Muscle Metaphors

The A’s making the postseason has hurt the discipline I’m trying to develop as a writer. The little brain tingle I get from reading articles about the A’s or talking about the A’s on Twitter right now is so, so tempting and hard to avoid. I’ve tried to turn my feeds off during my daily writing window, but this week, I’ve been cheating. My writing habits after one month aren’t so strongly ingrained and automatic yet that they could override the temptation of A’s talk. My articles have been much shorter this week as a result.

Translating verbal ideas into unconscious habits is difficult. So much of our routine behavior functions subconsciously and automatically, so it’s a bit of a black box. We can’t see into our brains and see what is wired to what. So we often have to try various tricks to get our subconscious brains to do what our conscious brains want them to do. A recent Fangraphs interview of LaTroy Hawkins by David Laurila had a good example of this:

I chewed on that awhile and slowly tried to transfer the concept of how I felt on the basketball court when I was shooting my jump shot. I worked that into my delivery — my arm angle and my release point. I think that was the key for me, having him translate it into basketball terms. The ball coming off your fingertips when you’re shooting a jump shot isn’t all that different from delivering a pitch.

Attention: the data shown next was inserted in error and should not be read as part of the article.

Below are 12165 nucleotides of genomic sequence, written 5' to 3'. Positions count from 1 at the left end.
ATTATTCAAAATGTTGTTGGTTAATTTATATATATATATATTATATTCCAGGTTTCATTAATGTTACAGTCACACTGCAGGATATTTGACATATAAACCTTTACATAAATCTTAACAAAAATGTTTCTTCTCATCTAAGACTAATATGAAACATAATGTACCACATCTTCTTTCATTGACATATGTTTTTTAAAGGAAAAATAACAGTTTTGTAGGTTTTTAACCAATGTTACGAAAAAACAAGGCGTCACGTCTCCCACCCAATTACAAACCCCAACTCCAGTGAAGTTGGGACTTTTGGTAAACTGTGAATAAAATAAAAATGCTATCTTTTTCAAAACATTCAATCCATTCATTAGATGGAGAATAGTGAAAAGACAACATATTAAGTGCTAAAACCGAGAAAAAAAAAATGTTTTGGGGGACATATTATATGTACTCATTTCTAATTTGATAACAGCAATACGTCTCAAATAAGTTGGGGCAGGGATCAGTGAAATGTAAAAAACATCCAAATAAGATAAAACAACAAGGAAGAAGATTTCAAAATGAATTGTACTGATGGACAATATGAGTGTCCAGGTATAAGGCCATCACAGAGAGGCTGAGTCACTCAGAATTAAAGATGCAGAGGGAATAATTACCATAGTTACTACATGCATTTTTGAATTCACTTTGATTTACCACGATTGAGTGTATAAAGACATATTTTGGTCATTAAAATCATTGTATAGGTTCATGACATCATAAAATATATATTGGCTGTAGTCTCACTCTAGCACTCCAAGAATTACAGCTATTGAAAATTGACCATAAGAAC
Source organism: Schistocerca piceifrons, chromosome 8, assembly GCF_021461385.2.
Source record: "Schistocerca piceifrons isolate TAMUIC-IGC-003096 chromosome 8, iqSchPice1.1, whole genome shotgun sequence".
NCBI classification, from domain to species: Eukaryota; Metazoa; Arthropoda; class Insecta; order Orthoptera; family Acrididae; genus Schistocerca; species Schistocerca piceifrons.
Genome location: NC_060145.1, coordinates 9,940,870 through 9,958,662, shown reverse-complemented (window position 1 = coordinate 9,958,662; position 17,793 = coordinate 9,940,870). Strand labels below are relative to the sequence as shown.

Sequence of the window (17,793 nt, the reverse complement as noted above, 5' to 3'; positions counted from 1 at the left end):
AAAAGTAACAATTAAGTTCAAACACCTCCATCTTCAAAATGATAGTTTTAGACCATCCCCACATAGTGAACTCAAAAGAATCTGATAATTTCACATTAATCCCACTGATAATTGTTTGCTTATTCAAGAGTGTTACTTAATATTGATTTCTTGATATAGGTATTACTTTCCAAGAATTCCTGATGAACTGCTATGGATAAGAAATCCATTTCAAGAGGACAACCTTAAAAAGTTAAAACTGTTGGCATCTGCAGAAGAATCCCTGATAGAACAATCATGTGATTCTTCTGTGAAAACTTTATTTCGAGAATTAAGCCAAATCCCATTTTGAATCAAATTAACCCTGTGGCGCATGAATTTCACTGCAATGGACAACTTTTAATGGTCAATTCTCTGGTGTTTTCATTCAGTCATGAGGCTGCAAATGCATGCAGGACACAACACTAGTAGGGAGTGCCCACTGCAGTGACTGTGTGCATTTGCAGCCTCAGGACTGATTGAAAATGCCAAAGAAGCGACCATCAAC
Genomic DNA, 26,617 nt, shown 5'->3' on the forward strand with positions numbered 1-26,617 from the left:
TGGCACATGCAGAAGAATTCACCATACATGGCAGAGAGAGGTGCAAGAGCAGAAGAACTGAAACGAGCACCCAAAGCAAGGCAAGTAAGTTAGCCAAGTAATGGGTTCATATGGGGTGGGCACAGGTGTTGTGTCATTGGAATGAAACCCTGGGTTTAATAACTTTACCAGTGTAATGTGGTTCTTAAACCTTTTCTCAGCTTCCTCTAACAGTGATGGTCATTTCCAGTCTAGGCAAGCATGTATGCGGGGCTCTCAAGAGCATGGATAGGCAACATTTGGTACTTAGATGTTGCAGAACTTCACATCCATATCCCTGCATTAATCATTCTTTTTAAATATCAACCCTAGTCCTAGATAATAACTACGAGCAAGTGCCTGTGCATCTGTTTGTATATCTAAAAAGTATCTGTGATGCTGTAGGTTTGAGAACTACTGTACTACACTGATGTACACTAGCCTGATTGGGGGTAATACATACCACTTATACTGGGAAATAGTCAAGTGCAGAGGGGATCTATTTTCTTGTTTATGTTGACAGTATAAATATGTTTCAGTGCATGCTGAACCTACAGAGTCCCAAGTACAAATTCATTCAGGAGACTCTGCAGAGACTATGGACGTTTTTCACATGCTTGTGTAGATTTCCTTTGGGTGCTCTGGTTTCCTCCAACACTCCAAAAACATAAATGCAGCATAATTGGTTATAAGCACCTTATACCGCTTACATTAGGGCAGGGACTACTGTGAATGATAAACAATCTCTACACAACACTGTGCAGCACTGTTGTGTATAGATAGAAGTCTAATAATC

Hawkins’ brain was already wired to do something close to the right thing when he played basketball. Thinking about his pitching in terms of shooting a basketball created a pathway in his muscle memory to the right behavior.

That struck me, because I’ve used basketball as a kind of muscle metaphor myself in order to change a physical behavior. I have a bad habit of locking my knees when I stand, which transfers weight away from my legs to my back. It causes me back pain if I end up standing for too long. Somewhere in my life, my muscle memory became wired to stand this way, and it’s very hard for me to avoid this habit this without conscious thought. In trying to fix this, I found that there was one situation where I naturally stand with the correct posture — when I prepare to shoot free throws in basketball. So now, when I need to get my posture correct, all I do is say the word “free throw” to myself, and my body corrects itself.

Finding the right cue can take a lot of experimentation, and often differs from person to person. It can be even harder when the behavior you’re trying to change isn’t a simple motion like throwing or standing, but more complex social behaviors. Charles Duhigg wrote a book called “The Power of Habit”, and he has an interesting preview of it here, where he explains how he broke a bad habit he had developed:

I’m really trying to accomplish two things with my experiment of writing daily: first, to improve the quality of the actual words I put on the page, and second, to develop the habits of behavior around that writing that put me in the proper context to write efficiently and effectively. Obviously, this week has shown me that I still haven’t figured either one of those things out yet. Because that part of our brain is a black box, it takes a lot of time and trial and error to figure out a system of cues and rewards that result in a productive set of behavioral habits. I’m still very much a work in progress here.

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